The future, what does it hold? With BOUNDLESS, the College of Charleston has a pretty clear picture: It’s a wide-open sea of opportunity (something like the artwork of John Duckworth ’99 seen here). For more than two centuries, we’ve navigated some pretty tough waters – storms, earthquakes, wars, financial downturns and, at times, our own stubbornness to change. But we always persevere. Because we believe, to our core, that a College of Charleston education is different. It’s the place, it’s the people – and together, they create a learning environment like no other in this world.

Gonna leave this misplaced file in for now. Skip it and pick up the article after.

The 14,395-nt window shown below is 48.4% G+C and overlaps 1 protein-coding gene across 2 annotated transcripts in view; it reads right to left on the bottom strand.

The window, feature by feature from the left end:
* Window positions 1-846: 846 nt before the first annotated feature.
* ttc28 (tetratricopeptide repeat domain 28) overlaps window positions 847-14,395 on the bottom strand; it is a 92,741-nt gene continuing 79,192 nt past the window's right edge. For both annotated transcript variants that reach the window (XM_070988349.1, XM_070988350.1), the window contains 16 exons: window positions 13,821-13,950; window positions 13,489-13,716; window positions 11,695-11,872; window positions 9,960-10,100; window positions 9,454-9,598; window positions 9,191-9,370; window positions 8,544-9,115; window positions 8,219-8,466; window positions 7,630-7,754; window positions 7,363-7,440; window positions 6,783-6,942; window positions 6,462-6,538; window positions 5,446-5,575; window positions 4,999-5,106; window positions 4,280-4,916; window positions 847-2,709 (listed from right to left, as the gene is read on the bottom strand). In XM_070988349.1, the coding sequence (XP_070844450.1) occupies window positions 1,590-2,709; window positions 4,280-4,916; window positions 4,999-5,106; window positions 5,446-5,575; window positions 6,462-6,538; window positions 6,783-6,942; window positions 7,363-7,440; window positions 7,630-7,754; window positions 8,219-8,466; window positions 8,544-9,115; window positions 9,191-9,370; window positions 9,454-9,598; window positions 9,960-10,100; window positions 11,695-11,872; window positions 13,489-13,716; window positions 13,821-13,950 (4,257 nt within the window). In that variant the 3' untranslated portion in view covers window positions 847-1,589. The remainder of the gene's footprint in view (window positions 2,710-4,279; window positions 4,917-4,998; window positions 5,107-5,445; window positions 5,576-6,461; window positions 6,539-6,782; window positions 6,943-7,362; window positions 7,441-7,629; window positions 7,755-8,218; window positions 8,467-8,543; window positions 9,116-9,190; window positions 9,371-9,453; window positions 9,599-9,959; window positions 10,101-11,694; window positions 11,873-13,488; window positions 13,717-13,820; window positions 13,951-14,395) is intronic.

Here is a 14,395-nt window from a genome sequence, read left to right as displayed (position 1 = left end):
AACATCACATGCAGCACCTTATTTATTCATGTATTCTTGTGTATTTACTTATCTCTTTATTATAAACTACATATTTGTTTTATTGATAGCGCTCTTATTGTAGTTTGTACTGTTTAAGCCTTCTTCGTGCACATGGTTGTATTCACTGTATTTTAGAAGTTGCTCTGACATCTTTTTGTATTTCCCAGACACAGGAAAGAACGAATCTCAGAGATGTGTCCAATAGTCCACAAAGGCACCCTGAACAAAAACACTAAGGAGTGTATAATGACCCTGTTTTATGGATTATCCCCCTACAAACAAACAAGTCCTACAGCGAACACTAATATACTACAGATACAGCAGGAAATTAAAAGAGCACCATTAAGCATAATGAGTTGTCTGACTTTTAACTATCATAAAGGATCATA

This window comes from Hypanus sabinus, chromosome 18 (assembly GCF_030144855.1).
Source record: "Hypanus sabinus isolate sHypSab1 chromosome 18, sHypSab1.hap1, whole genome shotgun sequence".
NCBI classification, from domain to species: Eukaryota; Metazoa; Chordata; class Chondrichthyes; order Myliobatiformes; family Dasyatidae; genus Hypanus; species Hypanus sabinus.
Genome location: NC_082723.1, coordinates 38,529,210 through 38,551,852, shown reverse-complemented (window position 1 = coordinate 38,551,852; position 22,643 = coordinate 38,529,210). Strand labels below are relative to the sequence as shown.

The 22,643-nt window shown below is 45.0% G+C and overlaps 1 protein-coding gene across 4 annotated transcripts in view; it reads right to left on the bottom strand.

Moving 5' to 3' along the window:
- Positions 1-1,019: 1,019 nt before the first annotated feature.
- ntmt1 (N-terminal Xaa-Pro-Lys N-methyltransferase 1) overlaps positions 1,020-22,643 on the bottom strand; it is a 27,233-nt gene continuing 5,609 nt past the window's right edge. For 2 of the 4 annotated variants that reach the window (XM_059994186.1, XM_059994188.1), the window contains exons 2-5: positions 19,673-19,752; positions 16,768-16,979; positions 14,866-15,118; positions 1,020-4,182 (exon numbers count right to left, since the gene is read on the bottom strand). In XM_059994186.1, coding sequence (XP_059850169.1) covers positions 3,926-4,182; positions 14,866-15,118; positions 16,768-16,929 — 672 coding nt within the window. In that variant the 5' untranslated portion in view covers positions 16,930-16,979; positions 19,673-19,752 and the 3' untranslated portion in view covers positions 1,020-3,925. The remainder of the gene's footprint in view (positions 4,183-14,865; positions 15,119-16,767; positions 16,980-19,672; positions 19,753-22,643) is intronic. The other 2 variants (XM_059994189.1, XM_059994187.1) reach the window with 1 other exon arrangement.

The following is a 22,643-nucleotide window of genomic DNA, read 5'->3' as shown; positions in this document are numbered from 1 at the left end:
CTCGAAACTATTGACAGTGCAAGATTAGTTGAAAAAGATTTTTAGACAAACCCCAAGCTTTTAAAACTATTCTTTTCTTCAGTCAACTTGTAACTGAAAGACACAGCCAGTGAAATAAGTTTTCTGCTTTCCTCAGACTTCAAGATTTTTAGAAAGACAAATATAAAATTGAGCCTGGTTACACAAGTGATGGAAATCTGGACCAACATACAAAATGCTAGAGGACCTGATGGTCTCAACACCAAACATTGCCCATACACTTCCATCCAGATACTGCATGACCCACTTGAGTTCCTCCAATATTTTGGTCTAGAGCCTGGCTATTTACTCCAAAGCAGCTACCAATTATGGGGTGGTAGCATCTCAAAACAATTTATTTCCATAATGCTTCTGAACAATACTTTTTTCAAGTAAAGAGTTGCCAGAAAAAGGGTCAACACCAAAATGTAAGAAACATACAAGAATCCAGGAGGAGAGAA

BOUNDLESS is more than a campaign about dollars. It’s really our moment to shape the next chapter in the College’s history and to ensure a stronger, more open university. Scholarships, endowed faculty positions and improved facilities will do that. But, most important, the engagement of the entire CofC family – working in unison toward this goal – will do just that. Yes, the College of Charleston is great, but through BOUNDLESS, even greater things are on the horizon.